The Least, First

Monte Asbury's blog

Upcoming: Gospel for 2.19.06

with 7 comments

Pastor Sharon will be preaching this 2.19 set – and she’ll be checking in here often. She’d love to read your thoughts.

Thanks for your many visits during the blog’s first week! I added the site meter on Saturday the 11th – visits prior to that time appeared to be in the hundreds!

Mark 2:1-12
A Paraplegic
1After a few days, Jesus returned to Capernaum, and word got around that he was back home. 2A crowd gathered, jamming the entrance so no one could get in or out. He was teaching the Word. 3They brought a paraplegic to him, carried by four men. 4When they weren’t able to get in because of the crowd, they removed part of the roof and lowered the paraplegic on his stretcher. 5Impressed by their bold belief, Jesus said to the paraplegic, “Son, I forgive your sins.”

6Some religion scholars sitting there started whispering among themselves, 7″He can’t talk that way! That’s blasphemy! God and only God can forgive sins.”

8Jesus knew right away what they were thinking, and said, “Why are you so skeptical? 9Which is simpler: to say to the paraplegic, “I forgive your sins,’ or say, “Get up, take your stretcher, and start walking’? 10Well, just so it’s clear that I’m the Son of Man and authorized to do either, or both . . .” (he looked now at the paraplegic), 11″Get up. Pick up your stretcher and go home.” 12And the man did it–got up, grabbed his stretcher, and walked out, with everyone there watching him. They rubbed their eyes, incredulous–and then praised God, saying, “We’ve never seen anything like this!”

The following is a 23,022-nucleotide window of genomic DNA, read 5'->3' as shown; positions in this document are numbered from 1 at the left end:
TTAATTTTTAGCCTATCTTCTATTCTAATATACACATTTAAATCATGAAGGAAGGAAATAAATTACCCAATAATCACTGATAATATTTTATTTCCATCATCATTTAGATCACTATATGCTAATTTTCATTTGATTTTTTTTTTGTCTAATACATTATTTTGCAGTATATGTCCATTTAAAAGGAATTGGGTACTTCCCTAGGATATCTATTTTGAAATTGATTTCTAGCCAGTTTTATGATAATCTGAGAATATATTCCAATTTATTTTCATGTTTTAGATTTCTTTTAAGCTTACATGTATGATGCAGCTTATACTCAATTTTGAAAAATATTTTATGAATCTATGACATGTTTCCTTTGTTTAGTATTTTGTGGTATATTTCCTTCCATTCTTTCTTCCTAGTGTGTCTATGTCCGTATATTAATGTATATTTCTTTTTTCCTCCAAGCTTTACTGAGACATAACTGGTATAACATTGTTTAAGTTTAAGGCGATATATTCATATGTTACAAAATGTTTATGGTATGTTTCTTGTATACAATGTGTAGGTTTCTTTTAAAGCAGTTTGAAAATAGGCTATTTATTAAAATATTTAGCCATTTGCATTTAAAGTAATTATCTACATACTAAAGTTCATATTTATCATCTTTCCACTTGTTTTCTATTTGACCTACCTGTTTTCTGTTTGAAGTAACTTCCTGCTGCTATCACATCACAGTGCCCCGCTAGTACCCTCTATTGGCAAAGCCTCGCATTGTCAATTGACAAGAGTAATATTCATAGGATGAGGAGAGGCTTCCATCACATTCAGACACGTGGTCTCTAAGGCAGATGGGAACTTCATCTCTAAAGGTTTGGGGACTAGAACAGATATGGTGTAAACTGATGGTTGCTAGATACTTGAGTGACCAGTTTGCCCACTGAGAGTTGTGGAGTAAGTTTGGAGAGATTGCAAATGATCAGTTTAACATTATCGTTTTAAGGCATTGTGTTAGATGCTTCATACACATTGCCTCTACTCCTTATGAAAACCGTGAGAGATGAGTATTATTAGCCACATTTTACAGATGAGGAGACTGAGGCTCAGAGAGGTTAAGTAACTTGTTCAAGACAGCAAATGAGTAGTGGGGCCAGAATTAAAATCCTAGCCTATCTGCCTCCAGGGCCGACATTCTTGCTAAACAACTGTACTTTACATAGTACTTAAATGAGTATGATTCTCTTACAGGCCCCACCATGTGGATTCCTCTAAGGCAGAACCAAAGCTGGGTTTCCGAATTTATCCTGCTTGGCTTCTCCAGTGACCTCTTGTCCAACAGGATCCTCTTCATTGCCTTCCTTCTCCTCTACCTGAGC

The Message (MSG)
Copyright © 1993, 1994, 1995, 1996, 2000, 2001, 2002 by Eugene H. Peterson

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Written by Monte

February 12, 2006 at 4:07 pm

Posted in Uncategorized

7 Responses

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  1. Here’s a copy of my comment from the NT section about Georgann’s comment – wanted to say it both places –

    OK, I’ll confess I felt something funny – convicting? – when I read this comment and your (Georgann) one on the gospel. But the longer I look, the more I’m convinced you’ve got and insight deeper than what I have touched.

    I tend to look analytically at them – words about God – you write personally – words from a friend or a lover. I’m thinking like a professor; you’re thinking “as a child” on her daddy’s lap. And you’re finding what I’m after – not just cognitive understanding, but loving, actually, experientially, innocently, rapturously.

    “I hear his AMEN in my spirit” – exactly. I hear it too, but I often forget to come to his words that way. Ahhh – Thanks, sis, for lifting my vision.

    Monte

    February 15, 2006 at 9:45 pm

  2. The BALANCE of the story —
    (or the part I neglected to add in)

    1. I never saw the Silver Haired man again.
    2. As I grew I came to realize that it wasn’t difficult for me to believe that God COULD forgive my sin but that He DID.
    3. I never saw that man again.
    4. I like to call this my Angel story.

    Ray

    February 15, 2006 at 3:55 am

  3. Good Morning Folks –
    Isn’t this a great idea – We get to consider these things in advance?
    A brief story: